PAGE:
Finally, another limitation of the study is the relatively small sample sizes for some subgroups, resulting in wide confidence intervals for the estimated prevalence of high BLL. For instance, children who were enrolled only in Medicaid accounted for <10% of the NHANES population studied, and prevalence estimates for this and other groups of relatively small sample size potentially are subject to more random error than prevalence estimates for other groups.
A strength of the present study is the use of a nationally representative sample to determine whether young children (1–2 y of age) who are enrolled in WIC but are not targeted for screening via Medicaid would benefit from an expanded screening program. We estimated age-adjusted prevalences of high BLL relevant to actual population, rather than statistically adjusting for additional covariates to estimate what the association between WIC/Medicaid status and high BLL would be if all other factors were held constant.
Our estimates suggest that children participating in WIC, Medicaid, or both federal assistance programs were all more likely to have high BLLs than children who were not participating in WIC nor enrolled in Medicaid. We confirmed that this finding would be applicable to children 1–2 y of age, the age range targeted by the current childhood blood lead screening required by CMS. Our results indicate that the CDC’s 2012 recommendation of targeting WIC participants for screening would identify additional children with high BLL.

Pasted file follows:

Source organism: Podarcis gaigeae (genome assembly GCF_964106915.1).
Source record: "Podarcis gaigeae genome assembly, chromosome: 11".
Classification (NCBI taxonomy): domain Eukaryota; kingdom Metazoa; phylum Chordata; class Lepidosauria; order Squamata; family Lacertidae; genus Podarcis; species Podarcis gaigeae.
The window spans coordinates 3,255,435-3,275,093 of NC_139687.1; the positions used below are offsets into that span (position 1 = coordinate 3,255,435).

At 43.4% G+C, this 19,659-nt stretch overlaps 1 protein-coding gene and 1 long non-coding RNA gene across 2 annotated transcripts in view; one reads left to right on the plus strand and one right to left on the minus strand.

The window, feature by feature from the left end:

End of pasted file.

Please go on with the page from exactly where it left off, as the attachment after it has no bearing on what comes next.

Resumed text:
We thank D. Hines, M. Kealey, and G. Lovellette of the USDA Food and Nutrition Service; the USDA for their feedback on interim results and review of the manuscript; and J. Madans, B. Kit, L. Akinbami, and J. Parker for their helpful comments on the manuscript. The findings and conclusions in this article are those of the authors and do not necessarily represent the views of the Centers for Disease Control and Prevention.
CDC (Centers for Disease Control and Prevention). 1997. Screening Young Children for Lead Poisoning: Guidance for State and Local Public Health Officials. Atlanta, GA:U.S. Department of Health and Human Services.
CDC. 2012a. “CDC Response to Advisory Committee on Childhood Lead Poisoning Prevention Recommendations in ‘Low Level Lead Exposure Harms Children: A Renewed Call For Primary Prevention.’” Atlanta, GA:U.S. Department of Health and Human Services, CDC. http://www.cdc.gov/nceh/lead/acclpp/cdc_response_lead_exposure_recs.pdf [accessed 16 December 2014].